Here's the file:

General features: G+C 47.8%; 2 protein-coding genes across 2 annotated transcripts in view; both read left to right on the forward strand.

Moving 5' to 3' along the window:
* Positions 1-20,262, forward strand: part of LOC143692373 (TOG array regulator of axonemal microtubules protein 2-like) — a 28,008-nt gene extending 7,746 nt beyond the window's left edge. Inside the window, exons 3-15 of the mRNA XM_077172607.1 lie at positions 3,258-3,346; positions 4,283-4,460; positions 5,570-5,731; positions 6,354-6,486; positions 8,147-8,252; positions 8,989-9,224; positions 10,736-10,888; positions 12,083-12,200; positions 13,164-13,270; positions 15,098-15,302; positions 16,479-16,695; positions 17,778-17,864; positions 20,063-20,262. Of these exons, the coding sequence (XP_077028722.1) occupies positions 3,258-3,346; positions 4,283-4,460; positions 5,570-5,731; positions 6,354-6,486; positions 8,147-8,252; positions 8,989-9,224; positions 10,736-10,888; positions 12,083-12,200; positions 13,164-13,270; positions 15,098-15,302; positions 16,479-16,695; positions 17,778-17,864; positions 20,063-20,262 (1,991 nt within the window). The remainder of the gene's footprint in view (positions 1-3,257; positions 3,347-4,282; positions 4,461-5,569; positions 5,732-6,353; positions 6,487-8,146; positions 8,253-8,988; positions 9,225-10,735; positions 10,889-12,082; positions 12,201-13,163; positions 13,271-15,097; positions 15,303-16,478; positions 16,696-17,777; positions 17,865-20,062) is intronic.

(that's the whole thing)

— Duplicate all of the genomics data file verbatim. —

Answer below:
General features: G+C 47.8%; 2 protein-coding genes across 2 annotated transcripts in view; both read left to right on the forward strand.

Moving 5' to 3' along the window:
* Positions 1-20,262, forward strand: part of LOC143692373 (TOG array regulator of axonemal microtubules protein 2-like) — a 28,008-nt gene extending 7,746 nt beyond the window's left edge. Inside the window, exons 3-15 of the mRNA XM_077172607.1 lie at positions 3,258-3,346; positions 4,283-4,460; positions 5,570-5,731; positions 6,354-6,486; positions 8,147-8,252; positions 8,989-9,224; positions 10,736-10,888; positions 12,083-12,200; positions 13,164-13,270; positions 15,098-15,302; positions 16,479-16,695; positions 17,778-17,864; positions 20,063-20,262. Of these exons, the coding sequence (XP_077028722.1) occupies positions 3,258-3,346; positions 4,283-4,460; positions 5,570-5,731; positions 6,354-6,486; positions 8,147-8,252; positions 8,989-9,224; positions 10,736-10,888; positions 12,083-12,200; positions 13,164-13,270; positions 15,098-15,302; positions 16,479-16,695; positions 17,778-17,864; positions 20,063-20,262 (1,991 nt within the window). The remainder of the gene's footprint in view (positions 1-3,257; positions 3,347-4,282; positions 4,461-5,569; positions 5,732-6,353; positions 6,487-8,146; positions 8,253-8,988; positions 9,225-10,735; positions 10,889-12,082; positions 12,201-13,163; positions 13,271-15,097; positions 15,303-16,478; positions 16,696-17,777; positions 17,865-20,062) is intronic.